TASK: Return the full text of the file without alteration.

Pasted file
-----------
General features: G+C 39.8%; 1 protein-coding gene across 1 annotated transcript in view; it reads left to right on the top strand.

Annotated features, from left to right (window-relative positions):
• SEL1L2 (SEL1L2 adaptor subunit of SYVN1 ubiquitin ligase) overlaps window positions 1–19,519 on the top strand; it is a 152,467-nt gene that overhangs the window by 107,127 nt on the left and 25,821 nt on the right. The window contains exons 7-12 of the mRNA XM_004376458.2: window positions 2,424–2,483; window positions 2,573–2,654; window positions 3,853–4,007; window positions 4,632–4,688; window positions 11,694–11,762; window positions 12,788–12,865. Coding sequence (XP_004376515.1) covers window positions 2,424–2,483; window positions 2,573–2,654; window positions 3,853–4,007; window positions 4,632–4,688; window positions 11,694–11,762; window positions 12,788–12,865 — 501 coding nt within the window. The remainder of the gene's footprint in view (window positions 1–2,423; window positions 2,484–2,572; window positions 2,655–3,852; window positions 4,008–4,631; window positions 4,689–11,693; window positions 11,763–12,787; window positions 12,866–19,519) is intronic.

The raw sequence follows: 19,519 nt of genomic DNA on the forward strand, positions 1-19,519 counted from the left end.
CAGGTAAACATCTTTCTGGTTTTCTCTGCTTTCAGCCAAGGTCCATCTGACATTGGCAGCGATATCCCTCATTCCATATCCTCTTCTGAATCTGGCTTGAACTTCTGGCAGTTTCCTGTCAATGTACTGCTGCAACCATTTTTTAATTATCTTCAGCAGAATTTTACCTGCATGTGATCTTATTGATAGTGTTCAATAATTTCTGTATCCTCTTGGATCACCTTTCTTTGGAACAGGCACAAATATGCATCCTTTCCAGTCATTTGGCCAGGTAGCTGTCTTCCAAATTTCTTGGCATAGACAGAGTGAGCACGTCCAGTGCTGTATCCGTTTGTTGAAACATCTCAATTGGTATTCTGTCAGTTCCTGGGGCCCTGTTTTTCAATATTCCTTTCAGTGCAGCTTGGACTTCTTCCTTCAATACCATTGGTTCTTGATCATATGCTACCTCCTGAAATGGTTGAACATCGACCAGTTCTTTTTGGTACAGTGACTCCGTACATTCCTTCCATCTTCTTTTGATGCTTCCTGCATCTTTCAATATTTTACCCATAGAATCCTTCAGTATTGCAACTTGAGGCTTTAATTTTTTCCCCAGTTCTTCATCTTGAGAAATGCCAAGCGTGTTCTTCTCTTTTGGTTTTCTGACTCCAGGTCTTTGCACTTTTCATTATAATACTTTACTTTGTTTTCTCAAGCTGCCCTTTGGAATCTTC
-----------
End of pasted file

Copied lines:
General features: G+C 39.8%; 1 protein-coding gene across 1 annotated transcript in view; it reads left to right on the top strand.

Annotated features, from left to right (window-relative positions):
• SEL1L2 (SEL1L2 adaptor subunit of SYVN1 ubiquitin ligase) overlaps window positions 1–19,519 on the top strand; it is a 152,467-nt gene that overhangs the window by 107,127 nt on the left and 25,821 nt on the right. The window contains exons 7-12 of the mRNA XM_004376458.2: window positions 2,424–2,483; window positions 2,573–2,654; window positions 3,853–4,007; window positions 4,632–4,688; window positions 11,694–11,762; window positions 12,788–12,865. Coding sequence (XP_004376515.1) covers window positions 2,424–2,483; window positions 2,573–2,654; window positions 3,853–4,007; window positions 4,632–4,688; window positions 11,694–11,762; window positions 12,788–12,865 — 501 coding nt within the window. The remainder of the gene's footprint in view (window positions 1–2,423; window positions 2,484–2,572; window positions 2,655–3,852; window positions 4,008–4,631; window positions 4,689–11,693; window positions 11,763–12,787; window positions 12,866–19,519) is intronic.

The raw sequence follows: 19,519 nt of genomic DNA on the forward strand, positions 1-19,519 counted from the left end.
CAGGTAAACATCTTTCTGGTTTTCTCTGCTTTCAGCCAAGGTCCATCTGACATTGGCAGCGATATCCCTCATTCCATATCCTCTTCTGAATCTGGCTTGAACTTCTGGCAGTTTCCTGTCAATGTACTGCTGCAACCATTTTTTAATTATCTTCAGCAGAATTTTACCTGCATGTGATCTTATTGATAGTGTTCAATAATTTCTGTATCCTCTTGGATCACCTTTCTTTGGAACAGGCACAAATATGCATCCTTTCCAGTCATTTGGCCAGGTAGCTGTCTTCCAAATTTCTTGGCATAGACAGAGTGAGCACGTCCAGTGCTGTATCCGTTTGTTGAAACATCTCAATTGGTATTCTGTCAGTTCCTGGGGCCCTGTTTTTCAATATTCCTTTCAGTGCAGCTTGGACTTCTTCCTTCAATACCATTGGTTCTTGATCATATGCTACCTCCTGAAATGGTTGAACATCGACCAGTTCTTTTTGGTACAGTGACTCCGTACATTCCTTCCATCTTCTTTTGATGCTTCCTGCATCTTTCAATATTTTACCCATAGAATCCTTCAGTATTGCAACTTGAGGCTTTAATTTTTTCCCCAGTTCTTCATCTTGAGAAATGCCAAGCGTGTTCTTCTCTTTTGGTTTTCTGACTCCAGGTCTTTGCACTTTTCATTATAATACTTTACTTTGTTTTCTCAAGCTGCCCTTTGGAATCTTC